The question drives the learning. The overall end goal will probably sound quite interesting. It is open ended, and initially starts with them thinking from a personal level. “Have I heard that said before?”,”That sounds dumb”,”What are you on about!”. The point is that the answer is neither obvious or explicit, nor does it state which technology to use, nor how what is embedded in the learning.
Those things appear in the documentation of the project, the ‘requirement’. So you can ensure you also embed the key syllabus needs and choose a technological approach that will allow them to explore more than ‘written text’.
Student Generated Questions – they are the experts
That will lead to a lot of questions, which you don’t have to answer. But you do have to discuss them with the class, and get them to clearly understand what they know as ‘fact’ and what they need to know.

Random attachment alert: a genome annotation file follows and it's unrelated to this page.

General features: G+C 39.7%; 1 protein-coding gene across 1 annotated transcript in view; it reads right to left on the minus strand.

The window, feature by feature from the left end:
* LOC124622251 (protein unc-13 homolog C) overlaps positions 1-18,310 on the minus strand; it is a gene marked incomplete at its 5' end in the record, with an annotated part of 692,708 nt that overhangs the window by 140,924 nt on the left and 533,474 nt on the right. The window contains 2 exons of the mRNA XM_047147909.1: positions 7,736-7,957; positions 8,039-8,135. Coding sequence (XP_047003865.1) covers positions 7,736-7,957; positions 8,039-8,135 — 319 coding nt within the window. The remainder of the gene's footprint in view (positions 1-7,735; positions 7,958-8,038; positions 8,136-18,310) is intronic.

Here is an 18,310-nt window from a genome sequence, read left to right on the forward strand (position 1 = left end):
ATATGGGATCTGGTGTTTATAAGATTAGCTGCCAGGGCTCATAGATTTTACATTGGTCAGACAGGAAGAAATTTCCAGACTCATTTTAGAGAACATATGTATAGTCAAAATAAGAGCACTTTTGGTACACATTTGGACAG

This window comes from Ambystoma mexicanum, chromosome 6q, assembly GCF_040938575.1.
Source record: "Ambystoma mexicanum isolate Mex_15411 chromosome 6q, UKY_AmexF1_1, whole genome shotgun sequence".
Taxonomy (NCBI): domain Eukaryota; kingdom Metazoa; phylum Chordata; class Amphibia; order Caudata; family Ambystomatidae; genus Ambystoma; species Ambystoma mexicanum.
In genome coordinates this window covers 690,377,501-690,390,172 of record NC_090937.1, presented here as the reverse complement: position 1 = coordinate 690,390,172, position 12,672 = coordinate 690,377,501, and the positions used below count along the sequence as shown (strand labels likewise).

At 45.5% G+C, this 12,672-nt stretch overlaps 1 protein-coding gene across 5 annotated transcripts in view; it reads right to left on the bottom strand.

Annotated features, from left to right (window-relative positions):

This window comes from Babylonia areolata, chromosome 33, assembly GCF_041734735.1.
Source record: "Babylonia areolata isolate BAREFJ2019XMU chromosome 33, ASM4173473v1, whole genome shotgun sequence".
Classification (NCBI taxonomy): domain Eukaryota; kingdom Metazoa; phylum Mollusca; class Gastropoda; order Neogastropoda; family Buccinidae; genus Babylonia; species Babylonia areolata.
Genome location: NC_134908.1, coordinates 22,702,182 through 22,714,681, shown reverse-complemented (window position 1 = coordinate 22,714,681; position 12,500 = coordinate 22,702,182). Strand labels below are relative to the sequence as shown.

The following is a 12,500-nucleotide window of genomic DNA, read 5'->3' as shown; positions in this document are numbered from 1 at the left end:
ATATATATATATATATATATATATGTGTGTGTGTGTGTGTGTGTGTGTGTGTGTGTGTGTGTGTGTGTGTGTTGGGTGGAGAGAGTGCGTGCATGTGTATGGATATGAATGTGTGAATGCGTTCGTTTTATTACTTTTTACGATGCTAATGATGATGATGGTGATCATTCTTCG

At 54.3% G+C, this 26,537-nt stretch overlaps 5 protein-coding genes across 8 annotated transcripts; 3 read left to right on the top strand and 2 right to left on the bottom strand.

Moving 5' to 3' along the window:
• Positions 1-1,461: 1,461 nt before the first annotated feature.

Often students think they know – or worse they think that can easily find out – via Google or Wikipedia.
What is a podcast?
Who said ‘the war to end all wars’?
How long is it?
What do we need to put in it?
When was WW1?
Who was involved?
Motivation though ‘chunking’ activities.
When planning, you have to think – how can this ‘end’ be ‘chunked’ into smaller activities to make it more motivating? – Can they cope with being given it at once?
This means that you have to be very explicit about the end goal. To do that you will have to give some resources and boundaries. But take the opportunity to ‘Google proof’ their learning, and clearly explain your expectations.